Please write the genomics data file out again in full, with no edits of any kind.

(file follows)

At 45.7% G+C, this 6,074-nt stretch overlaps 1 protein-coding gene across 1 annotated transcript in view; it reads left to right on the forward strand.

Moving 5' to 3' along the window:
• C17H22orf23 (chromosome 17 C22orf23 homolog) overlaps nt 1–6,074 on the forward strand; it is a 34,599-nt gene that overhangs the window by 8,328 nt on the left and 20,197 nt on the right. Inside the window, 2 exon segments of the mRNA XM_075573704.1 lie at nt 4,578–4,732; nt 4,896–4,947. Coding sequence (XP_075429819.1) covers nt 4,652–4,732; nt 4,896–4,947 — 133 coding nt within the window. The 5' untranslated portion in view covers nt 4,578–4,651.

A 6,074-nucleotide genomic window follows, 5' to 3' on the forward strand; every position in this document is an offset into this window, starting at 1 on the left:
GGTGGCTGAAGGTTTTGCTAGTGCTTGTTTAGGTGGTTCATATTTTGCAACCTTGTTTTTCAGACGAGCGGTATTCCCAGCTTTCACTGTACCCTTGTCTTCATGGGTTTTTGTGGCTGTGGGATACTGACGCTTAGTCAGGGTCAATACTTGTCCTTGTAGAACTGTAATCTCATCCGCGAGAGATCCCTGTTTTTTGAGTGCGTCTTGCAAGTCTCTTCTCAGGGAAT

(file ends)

At 45.7% G+C, this 6,074-nt stretch overlaps 1 protein-coding gene across 1 annotated transcript in view; it reads left to right on the forward strand.

Moving 5' to 3' along the window:
• C17H22orf23 (chromosome 17 C22orf23 homolog) overlaps nt 1–6,074 on the forward strand; it is a 34,599-nt gene that overhangs the window by 8,328 nt on the left and 20,197 nt on the right. Inside the window, 2 exon segments of the mRNA XM_075573704.1 lie at nt 4,578–4,732; nt 4,896–4,947. Coding sequence (XP_075429819.1) covers nt 4,652–4,732; nt 4,896–4,947 — 133 coding nt within the window. The 5' untranslated portion in view covers nt 4,578–4,651.

A 6,074-nucleotide genomic window follows, 5' to 3' on the forward strand; every position in this document is an offset into this window, starting at 1 on the left:
GGTGGCTGAAGGTTTTGCTAGTGCTTGTTTAGGTGGTTCATATTTTGCAACCTTGTTTTTCAGACGAGCGGTATTCCCAGCTTTCACTGTACCCTTGTCTTCATGGGTTTTTGTGGCTGTGGGATACTGACGCTTAGTCAGGGTCAATACTTGTCCTTGTAGAACTGTAATCTCATCCGCGAGAGATCCCTGTTTTTTGAGTGCGTCTTGCAAGTCTCTTCTCAGGGAAT